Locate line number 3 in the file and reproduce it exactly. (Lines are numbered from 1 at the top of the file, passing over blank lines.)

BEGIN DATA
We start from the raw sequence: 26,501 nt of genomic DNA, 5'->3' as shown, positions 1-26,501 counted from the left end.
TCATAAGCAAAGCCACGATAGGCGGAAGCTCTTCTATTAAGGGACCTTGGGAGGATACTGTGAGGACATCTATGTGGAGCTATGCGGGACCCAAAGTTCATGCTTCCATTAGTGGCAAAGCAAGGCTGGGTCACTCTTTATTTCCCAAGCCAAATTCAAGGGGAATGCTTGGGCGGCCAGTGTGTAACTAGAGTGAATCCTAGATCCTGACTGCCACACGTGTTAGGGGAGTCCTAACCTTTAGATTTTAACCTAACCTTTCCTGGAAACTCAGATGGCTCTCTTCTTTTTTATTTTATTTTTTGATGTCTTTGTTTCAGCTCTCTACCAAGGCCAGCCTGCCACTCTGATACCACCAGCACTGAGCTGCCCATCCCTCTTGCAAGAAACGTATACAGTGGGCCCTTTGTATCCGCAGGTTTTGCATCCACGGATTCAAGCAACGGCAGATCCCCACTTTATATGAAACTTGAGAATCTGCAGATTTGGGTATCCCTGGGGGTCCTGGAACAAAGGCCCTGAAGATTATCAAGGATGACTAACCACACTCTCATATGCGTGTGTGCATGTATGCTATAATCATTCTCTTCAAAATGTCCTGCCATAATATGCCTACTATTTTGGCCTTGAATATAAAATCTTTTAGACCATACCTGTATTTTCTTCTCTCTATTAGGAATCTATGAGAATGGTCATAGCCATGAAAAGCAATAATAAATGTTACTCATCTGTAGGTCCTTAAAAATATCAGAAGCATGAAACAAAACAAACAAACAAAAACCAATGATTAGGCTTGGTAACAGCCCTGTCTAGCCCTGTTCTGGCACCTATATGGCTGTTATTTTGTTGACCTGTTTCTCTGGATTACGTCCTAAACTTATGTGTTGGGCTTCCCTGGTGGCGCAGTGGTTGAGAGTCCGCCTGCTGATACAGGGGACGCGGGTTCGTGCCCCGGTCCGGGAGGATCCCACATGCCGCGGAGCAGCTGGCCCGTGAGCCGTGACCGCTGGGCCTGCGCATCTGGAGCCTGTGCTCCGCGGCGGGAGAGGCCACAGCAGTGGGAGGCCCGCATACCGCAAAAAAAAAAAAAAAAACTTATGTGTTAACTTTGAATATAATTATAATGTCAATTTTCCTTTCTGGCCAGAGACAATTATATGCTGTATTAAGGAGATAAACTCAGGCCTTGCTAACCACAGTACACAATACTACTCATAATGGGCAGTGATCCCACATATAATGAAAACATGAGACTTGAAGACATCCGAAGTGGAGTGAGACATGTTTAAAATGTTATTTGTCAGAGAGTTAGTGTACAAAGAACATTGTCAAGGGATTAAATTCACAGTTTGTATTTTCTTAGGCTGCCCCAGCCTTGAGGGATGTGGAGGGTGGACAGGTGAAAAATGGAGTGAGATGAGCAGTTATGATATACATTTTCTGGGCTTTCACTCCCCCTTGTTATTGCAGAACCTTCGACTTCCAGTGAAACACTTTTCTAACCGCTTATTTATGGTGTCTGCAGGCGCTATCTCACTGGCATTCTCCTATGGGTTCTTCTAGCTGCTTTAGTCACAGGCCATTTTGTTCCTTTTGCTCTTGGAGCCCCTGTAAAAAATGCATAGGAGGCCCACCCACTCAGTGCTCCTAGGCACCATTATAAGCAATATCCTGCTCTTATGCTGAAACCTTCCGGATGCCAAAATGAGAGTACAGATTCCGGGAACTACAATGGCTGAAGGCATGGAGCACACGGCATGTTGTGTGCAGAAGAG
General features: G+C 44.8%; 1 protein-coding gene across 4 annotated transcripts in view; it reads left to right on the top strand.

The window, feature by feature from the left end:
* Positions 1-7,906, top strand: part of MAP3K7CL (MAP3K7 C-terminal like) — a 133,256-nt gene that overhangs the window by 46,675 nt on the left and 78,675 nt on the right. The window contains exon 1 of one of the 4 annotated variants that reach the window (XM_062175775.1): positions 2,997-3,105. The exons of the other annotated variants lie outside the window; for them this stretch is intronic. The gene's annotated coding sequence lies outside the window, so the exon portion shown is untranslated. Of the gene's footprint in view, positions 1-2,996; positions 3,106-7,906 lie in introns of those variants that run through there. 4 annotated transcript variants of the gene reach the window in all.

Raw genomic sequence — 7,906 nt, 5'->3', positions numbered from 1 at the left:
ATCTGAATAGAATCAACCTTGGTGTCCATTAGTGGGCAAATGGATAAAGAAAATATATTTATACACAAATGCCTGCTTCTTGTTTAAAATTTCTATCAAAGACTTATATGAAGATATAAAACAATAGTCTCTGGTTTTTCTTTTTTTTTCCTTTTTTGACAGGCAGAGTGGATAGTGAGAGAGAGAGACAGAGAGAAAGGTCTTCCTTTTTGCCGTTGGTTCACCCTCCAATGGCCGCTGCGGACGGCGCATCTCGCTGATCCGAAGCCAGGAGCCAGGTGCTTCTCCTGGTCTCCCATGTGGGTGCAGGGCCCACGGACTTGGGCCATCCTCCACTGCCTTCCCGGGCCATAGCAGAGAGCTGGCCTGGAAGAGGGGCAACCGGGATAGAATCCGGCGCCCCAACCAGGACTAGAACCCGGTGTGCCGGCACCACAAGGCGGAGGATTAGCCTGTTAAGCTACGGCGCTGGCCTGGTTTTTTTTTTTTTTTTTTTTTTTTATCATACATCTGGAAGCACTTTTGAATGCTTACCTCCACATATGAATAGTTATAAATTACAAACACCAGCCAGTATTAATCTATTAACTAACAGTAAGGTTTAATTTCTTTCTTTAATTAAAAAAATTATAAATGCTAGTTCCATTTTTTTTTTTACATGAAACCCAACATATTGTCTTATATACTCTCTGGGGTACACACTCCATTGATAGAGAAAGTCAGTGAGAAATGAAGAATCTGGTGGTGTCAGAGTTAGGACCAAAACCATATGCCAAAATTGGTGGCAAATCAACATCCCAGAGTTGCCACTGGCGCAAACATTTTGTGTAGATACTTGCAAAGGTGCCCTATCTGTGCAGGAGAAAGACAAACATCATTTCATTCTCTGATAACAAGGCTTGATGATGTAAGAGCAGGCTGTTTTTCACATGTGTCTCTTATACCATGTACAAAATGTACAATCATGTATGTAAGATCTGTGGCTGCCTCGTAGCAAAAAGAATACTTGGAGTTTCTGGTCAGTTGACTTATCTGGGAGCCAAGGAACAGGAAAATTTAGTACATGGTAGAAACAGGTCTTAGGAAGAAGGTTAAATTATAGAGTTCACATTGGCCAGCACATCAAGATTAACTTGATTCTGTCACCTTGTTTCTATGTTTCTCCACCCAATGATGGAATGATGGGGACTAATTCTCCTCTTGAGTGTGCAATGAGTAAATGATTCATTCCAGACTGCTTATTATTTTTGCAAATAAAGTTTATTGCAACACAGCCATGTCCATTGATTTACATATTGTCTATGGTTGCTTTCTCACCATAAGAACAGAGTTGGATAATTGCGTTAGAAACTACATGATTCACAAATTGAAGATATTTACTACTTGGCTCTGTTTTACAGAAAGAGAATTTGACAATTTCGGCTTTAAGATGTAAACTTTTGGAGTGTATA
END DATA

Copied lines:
General features: G+C 44.8%; 1 protein-coding gene across 4 annotated transcripts in view; it reads left to right on the top strand.